By using this website, you consent to our use of cookies. For more information on cookies see our privacy policy page.

Text Size: a a
HomeA-Z IndexSubscribe/RSS Contact Us Twitter logo small white bird

Employment in the Fisheries Sector

The seafood industry supports the economic viability of many coastal communities, directly generating or supporting approximately 11,000 jobs. This includes full and part time/casual employment in the fisheries, aquaculture, seafood processing and ancillary services sectors and is based on the most recent BIM survey data available.


Figure 11.4 below gives the distribution of employment throughout the country in the overall fisheries sector.


BIM trains new entrants and up-skills existing practitioners in the catching, fish farming and seafood processing sectors. Training courses are delivered at BIM’s National Fisheries College, Greencastle, Co. Donegal, the Regional Fisheries Centre, Castletownbere, Co. Cork, on BIM’s mobile Coastal Training Units and at its Seafood Development Centre at Clonakilty, Co. Cork. BIM’s Strategy 2010 – 2012 commits the organisation to provide 3,500 training places to all sectors of the Irish seafood industry over the 3 year period.

Sea Fisheries Training

Training for new entrants to sea fisheries includes the FETAC Certificate in Commercial Fishing and the Department of Transport (DoT) Engineer Officer Class 3 Certificate of Competency. BIM also provides progressive higher level training courses leading to the full range of Department of Transport deck and engineer officer fishing Certificates of Competency. The required skills are imparted through a combination of traditional classroom methods, practical demonstration, electronic simulation and multi media techniques to enable course participants function safely in the capacity of DoT certificated Skipper, Second Hand and Engineer or as a fishing vessel crewmember. Conservation technology, environmental awareness and fish quality requirements are an integral part of the training.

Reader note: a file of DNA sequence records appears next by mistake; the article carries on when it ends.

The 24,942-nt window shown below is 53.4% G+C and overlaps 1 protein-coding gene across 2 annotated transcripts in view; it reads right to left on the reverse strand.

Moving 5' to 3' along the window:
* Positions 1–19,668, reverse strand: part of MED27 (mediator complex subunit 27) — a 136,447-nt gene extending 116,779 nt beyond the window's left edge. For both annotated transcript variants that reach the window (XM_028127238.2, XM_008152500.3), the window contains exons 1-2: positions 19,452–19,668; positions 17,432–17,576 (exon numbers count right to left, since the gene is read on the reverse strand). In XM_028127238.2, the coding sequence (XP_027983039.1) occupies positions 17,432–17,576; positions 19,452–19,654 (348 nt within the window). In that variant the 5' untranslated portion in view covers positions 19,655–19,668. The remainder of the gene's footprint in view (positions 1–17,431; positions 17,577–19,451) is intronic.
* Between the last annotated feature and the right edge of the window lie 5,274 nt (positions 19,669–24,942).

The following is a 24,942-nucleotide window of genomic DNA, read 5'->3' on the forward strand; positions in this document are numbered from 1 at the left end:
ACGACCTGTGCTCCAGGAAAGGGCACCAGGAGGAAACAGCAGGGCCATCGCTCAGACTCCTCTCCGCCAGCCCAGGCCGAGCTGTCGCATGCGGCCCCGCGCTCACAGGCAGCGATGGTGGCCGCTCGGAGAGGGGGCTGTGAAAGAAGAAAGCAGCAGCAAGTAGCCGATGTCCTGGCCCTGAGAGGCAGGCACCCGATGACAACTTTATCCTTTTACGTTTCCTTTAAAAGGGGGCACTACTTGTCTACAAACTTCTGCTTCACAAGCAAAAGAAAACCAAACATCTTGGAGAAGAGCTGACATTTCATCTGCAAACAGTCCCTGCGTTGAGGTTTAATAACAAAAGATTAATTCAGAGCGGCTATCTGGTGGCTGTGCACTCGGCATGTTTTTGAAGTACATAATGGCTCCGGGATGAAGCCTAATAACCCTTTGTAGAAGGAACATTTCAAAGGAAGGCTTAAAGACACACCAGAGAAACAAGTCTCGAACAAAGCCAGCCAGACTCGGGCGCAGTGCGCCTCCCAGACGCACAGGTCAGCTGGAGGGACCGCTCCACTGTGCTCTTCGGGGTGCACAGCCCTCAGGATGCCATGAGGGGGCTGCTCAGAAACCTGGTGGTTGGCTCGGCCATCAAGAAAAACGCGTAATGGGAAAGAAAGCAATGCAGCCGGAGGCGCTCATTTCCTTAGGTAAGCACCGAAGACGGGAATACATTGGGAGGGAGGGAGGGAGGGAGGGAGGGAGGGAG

Aquaculture Training

The FETAC Certificate in Aquaculture is designed for new entrants and existing fish farm workers alike. In addition, a number of specialist modular courses are also available, ranging from a basic training module providing new entrants with a foundation in finfish and shellfish farming methods, to higher skilled training courses suited to those who already have experience of fish farming or wish to learn about seaweed on-growing techniques. Engineering, power boat handling, farmed fish welfare and safety skills are also taught to fish farm personnel.

Safety Training

Basic Safety Training is a mandatory legal requirement for all fishing vessel crewmembers and is strongly recommended for aquaculture vessel operators, as it has been proven to have saved lives since its introduction in 2002. The Basic Safety Training course consists of Personal Survival Techniques, Elementary First Aid, Fire Prevention and Safety Awareness, completion of which leads to a BIM Safety Card. In addition, BIM provides 3 and 5-day marine fire fighting courses to STCW-95[2] standards in a purpose built Department of Transport approved facility in Greencastle and GMDSS[3] radio communications training is delivered in all DoT approved maritime training centres.

Seafood Processing Training

BIM offers short one-day workshops as an introduction to the basic principles of hygiene and HACCP in the context of seafood processing at sea and onshore. Many who attend these workshops go on to study the FETAC accredited courses in Seafood Hygiene Management, Risk-Based HACCP for Seafood and Auditing Seafood Businesses.

BIM Seafood Development Centre (SDC)

BIM’s Seafood Development Centre (SDC) was opened by Minister for Agriculture, Fisheries & Food, Mr. Brendan Smith in Clonakilty in October 2009.

Currently approximately 85% of Irish seafood is sold in commodity form. The BIM Seafood Development Centre (SDC) in Clonakilty is the first dedicated seafood development facility in Ireland. The SDC seeks to increase the value added seafood offerings and will play a pivotal role in maximising the potential of indigenous Irish Seafood through a market-led innovation approach which seeks to add an additional €100 million worth of new seafood products over the next five years. It will also assist in the creation of seafood company start-ups through the provision of supported incubation spaces.

[2]International Convention on Standards of Training, Certification and Watchkeeping for Seagoing Personnel, 1995.

[3]Global Maritime Distress and Safety System